By Wang Lin
We can see the great heroic complex of Liu Ruowang on our first sight of Liu Ruowang’s sculpture artworks. His worship to Three Kingdoms and Water Margin and his recognition of the red propaganda as well as his never lost dream to be a commander, all made us believe that he is creating grass-root heroes with languages similar to those of the Terra-cotta Worrier.
Actually, it’s not that simple. The key point of artworks is viewing——namely visual thought, rather than words of the author. Liu Ruowang did adopted the shaping form of traditional tomb worrier which is brief, integral and big, to form his own artistic style; yet what’s more important is the creative development to turn worrier sculpture to be unrealistic. Liu Ruowang exaggerated the replacable nature of tomb worrier to the utmost hight and motion of figures are even more exaggerated. This kind of fierce exaggeration and the unreal feature has gone far away from the way of Chinese revolutionary monumental sculptures. The latter is to prove the correctness of revolution, legitamacy of system and rationality of history, in order to turn exaggered things into reality under the collective guidance; therefore it’s called the combination of revolutionary realism and revolutionary romanticism. However, Liu Ruowang’s sculpture is, on the contrary, trying to exclude this assumed reality required by ideology.
This is not an age that hero commands the collectivity. Clone heroes in the film Avatar were so bold and powerful yet finally they couldn’t save human. Liu Ruowang’s heroes are nothing but his personal fancy and Liu Ruowang himself who has been encouraged to go all his way through to today by heroic complex. It’s nothing but an adoption of the shell and there’s not that much representation of nation, history, region and people. Only if you take a look at those figures who are stabbing the Roaring Lion with a Spear、slaughtering the Cruel Dragon with a Sword、hammering the Missile、and chopping the Aircraft Carrier with an Axe, you could understand that the author is mocking the life and reality. The only questions lies in why is the author mocking heroes when adoring them. Please note that figures in his art are all past tense who dance with swords and were highly skilled in martial arts while the objects are symbolic, no matter these objects are snarling animals or the terrifying powerful weapons. Here resistence lies in the conflicts between personal memory and wish as spiritual strength, and reality of life and culture. The exaggerated modeling and conflicting scene are bringing sense of tension to and arouse psychiac reaction in indivisual viewers, rather than making a compelling narration about collective consciousness.
This point is especially highlighted in the large scence sculpture “Wolves are Coming” by Liu Ruowang.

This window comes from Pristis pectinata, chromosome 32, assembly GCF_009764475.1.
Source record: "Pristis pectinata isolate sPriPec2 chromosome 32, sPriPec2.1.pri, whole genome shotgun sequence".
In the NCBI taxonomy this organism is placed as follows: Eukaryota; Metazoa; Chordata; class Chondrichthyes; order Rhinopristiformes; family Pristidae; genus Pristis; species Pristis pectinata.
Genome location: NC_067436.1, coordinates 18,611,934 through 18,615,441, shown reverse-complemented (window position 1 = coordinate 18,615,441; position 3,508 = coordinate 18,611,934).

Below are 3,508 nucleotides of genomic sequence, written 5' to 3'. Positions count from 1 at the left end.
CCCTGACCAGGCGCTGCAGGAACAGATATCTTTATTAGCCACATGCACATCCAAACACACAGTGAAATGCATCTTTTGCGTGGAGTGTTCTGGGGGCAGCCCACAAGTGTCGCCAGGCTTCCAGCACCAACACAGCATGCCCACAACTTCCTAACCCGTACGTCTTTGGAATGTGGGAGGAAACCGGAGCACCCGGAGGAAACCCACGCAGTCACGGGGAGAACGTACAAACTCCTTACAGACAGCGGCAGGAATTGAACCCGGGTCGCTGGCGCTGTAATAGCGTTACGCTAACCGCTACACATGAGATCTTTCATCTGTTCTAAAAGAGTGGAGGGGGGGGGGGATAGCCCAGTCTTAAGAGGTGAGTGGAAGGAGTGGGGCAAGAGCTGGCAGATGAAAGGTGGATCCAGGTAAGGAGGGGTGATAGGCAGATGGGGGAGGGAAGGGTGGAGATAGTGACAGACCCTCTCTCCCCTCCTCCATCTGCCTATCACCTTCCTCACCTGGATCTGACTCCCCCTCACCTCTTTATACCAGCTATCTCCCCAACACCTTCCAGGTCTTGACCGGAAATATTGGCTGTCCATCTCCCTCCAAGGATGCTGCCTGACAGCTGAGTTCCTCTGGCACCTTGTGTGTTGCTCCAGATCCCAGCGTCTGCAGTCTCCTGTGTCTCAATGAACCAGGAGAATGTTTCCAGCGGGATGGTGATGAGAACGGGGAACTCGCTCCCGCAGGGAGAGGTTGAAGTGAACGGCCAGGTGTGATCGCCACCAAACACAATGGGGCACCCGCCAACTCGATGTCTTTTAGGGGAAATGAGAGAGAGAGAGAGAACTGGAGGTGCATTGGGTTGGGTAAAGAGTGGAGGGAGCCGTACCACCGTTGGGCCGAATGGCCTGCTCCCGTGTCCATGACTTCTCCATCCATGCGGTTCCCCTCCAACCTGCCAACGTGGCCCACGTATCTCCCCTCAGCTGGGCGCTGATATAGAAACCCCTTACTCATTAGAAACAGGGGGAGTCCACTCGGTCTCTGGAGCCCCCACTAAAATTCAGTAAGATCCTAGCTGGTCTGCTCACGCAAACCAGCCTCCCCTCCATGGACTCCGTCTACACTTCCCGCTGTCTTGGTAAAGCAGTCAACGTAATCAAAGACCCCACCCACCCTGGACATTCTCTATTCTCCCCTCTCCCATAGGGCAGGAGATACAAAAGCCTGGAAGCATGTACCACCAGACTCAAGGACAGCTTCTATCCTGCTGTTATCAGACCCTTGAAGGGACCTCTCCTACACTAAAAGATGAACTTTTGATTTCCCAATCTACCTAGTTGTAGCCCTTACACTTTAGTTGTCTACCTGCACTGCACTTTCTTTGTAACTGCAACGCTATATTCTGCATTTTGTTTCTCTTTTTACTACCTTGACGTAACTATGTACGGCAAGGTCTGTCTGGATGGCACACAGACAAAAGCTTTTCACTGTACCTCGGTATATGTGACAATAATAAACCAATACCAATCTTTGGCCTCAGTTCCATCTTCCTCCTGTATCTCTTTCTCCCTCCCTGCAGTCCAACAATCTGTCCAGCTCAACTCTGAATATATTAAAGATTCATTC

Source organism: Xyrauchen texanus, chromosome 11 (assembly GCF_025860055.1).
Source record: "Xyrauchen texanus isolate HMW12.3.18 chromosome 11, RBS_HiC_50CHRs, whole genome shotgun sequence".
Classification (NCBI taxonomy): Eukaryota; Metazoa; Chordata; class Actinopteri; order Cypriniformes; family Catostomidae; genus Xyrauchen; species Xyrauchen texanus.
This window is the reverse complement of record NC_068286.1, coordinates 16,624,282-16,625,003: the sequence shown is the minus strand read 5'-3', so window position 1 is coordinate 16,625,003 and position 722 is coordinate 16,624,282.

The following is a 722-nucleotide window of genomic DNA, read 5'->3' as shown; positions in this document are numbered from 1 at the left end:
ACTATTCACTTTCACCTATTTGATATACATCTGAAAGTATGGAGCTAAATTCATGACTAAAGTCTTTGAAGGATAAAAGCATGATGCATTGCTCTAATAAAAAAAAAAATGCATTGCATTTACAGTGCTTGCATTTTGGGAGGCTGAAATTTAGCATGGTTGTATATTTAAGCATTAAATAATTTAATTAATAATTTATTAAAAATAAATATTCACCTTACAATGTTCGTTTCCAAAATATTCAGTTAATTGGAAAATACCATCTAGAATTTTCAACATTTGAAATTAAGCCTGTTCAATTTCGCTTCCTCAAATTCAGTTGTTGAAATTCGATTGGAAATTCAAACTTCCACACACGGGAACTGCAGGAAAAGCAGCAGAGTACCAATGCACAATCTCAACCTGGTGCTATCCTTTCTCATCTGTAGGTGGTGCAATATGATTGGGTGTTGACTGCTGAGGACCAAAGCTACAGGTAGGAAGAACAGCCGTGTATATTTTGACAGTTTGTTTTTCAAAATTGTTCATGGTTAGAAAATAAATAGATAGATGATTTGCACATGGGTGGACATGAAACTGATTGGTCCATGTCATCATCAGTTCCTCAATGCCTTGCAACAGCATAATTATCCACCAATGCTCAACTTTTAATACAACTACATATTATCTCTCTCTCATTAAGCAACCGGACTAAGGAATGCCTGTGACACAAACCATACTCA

Constituted by 111 single pieces of sculptures, this group of works include 110 wolves and 1 people. The shape are all larger than the real with wolves longer than 2 meters and people higher to be c.3 meters. With castd iron the material, they are rusted all around and look dark red from distance. The wolves have various fierce looks showing their teeth; the people has a long sword in his hand, get ready to attack. They are confronting with each other in a tense and fierce air. Everything is so impressive, while being so full of sense of ceremony and drama. This symbolic unreal scene makes the viewers both present and absent: the hero is gone, the scene is just a memory; the memory is still here touching us. I have no idea if there is any connection between the number of wolves 110 and the alarm call 110, but the contrast between 1 and 110 is quite strong. I don’t know if the topic “Wolves are Coming” is relevant to the forced demolition happening to the art community recently in Beijing, but everybody can feel the aggressiveness and crisis brought about by China’s rapid economic and social development. “Wolves are Coming” is an old tragedy story about a shepherd boy telling lie to get adults help because of his fear for the wolf but finally he didn’t get any help. Now the wolves really showed up, people are really helpless. Artists don’t want single people have nothing to do; although it’s difficult to achieve anything without support and it is hopelessly to be outnumbered, hero complex of struggle is still in his mind. This is an artist’s call for personal power and for individual spirit. Living in a modern authoritarian society which is utilitarian, maybe only in art can one fight against the ubiquitous power and the temptation of interests, to maintain the dignity of individuality and human spirit. Thus Liu Ruowang’s sculpture of hero become the beckon for citizen’s ideal and the symbol of spiritual independence of ordinary people.
Wolves are coming but the people is still here; undefictible hero left us the spirit of boldness. With such kind of persistance, contemporary China has art and can have art.
March 6th, 2010
At the Peach Hill of Sichuan Fine Arts Institute